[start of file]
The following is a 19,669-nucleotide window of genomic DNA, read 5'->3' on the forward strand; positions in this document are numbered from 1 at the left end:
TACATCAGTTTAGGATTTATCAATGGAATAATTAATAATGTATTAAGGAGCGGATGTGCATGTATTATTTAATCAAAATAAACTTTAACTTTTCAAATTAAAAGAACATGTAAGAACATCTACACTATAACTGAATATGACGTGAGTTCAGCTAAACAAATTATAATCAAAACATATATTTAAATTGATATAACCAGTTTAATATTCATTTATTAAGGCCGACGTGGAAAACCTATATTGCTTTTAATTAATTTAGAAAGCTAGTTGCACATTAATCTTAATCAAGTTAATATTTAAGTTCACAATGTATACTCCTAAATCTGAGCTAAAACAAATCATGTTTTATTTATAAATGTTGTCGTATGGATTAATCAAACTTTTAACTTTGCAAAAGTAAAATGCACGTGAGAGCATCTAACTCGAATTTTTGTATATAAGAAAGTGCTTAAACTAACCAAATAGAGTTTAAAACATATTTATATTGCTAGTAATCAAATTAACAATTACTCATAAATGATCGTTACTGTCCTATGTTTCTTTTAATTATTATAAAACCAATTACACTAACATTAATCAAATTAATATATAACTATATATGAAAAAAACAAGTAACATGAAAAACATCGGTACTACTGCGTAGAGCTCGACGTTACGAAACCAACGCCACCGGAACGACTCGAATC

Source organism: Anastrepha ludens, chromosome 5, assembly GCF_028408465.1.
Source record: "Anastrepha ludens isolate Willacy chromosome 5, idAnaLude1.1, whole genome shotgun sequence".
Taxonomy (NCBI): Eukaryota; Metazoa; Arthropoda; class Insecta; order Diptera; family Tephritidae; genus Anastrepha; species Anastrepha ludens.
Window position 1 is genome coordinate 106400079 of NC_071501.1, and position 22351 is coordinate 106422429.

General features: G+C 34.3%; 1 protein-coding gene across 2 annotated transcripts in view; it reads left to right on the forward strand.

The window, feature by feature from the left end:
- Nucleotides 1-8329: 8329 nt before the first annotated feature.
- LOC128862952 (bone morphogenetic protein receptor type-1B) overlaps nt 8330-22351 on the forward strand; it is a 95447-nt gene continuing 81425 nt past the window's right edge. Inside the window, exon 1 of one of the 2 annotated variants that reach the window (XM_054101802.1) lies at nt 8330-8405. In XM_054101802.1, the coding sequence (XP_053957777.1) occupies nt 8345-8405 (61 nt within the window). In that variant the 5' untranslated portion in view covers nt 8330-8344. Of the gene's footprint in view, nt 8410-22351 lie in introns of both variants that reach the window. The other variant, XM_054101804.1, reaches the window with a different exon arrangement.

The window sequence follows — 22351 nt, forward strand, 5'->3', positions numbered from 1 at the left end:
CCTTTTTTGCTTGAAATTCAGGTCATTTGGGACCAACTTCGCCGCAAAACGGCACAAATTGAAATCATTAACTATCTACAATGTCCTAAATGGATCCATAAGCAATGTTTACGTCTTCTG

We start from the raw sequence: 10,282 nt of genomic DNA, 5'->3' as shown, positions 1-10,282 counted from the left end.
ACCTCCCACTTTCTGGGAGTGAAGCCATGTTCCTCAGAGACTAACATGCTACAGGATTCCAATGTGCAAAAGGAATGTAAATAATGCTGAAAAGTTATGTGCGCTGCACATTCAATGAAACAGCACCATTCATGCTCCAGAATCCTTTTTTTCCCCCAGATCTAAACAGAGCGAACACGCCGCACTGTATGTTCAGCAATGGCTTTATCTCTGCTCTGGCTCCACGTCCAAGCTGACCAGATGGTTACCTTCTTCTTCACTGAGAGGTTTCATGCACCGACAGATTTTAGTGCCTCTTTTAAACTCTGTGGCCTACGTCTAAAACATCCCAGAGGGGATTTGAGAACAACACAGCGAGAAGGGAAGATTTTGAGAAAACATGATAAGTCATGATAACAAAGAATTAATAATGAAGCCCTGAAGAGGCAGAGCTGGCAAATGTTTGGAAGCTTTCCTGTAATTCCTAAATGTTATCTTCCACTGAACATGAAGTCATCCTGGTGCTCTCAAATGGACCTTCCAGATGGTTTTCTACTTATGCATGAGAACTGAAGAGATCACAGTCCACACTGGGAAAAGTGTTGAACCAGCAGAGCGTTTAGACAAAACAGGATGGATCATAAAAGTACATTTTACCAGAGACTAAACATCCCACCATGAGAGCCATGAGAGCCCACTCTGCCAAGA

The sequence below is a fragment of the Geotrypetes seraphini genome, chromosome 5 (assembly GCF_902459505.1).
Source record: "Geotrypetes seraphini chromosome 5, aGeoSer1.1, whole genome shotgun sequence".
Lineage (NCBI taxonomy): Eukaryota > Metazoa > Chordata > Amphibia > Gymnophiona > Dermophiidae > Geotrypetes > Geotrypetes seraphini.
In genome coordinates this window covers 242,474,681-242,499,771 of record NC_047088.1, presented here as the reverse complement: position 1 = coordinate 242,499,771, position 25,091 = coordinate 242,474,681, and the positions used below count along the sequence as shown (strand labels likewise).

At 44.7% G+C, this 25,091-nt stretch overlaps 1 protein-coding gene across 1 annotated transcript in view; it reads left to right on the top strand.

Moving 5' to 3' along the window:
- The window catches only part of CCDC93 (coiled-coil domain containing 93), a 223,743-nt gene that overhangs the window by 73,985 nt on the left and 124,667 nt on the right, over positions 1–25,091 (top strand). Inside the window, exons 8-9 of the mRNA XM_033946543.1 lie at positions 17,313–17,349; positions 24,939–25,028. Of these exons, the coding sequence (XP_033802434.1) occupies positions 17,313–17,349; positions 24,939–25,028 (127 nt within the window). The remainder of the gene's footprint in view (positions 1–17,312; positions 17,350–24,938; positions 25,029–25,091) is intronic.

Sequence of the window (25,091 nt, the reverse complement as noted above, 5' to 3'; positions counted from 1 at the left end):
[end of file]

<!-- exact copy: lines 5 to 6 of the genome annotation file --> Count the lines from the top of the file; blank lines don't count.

Taxonomy (NCBI): Eukaryota; Metazoa; Arthropoda; class Insecta; order Diptera; family Tephritidae; genus Anastrepha; species Anastrepha ludens.
Window position 1 is genome coordinate 106400079 of NC_071501.1, and position 22351 is coordinate 106422429.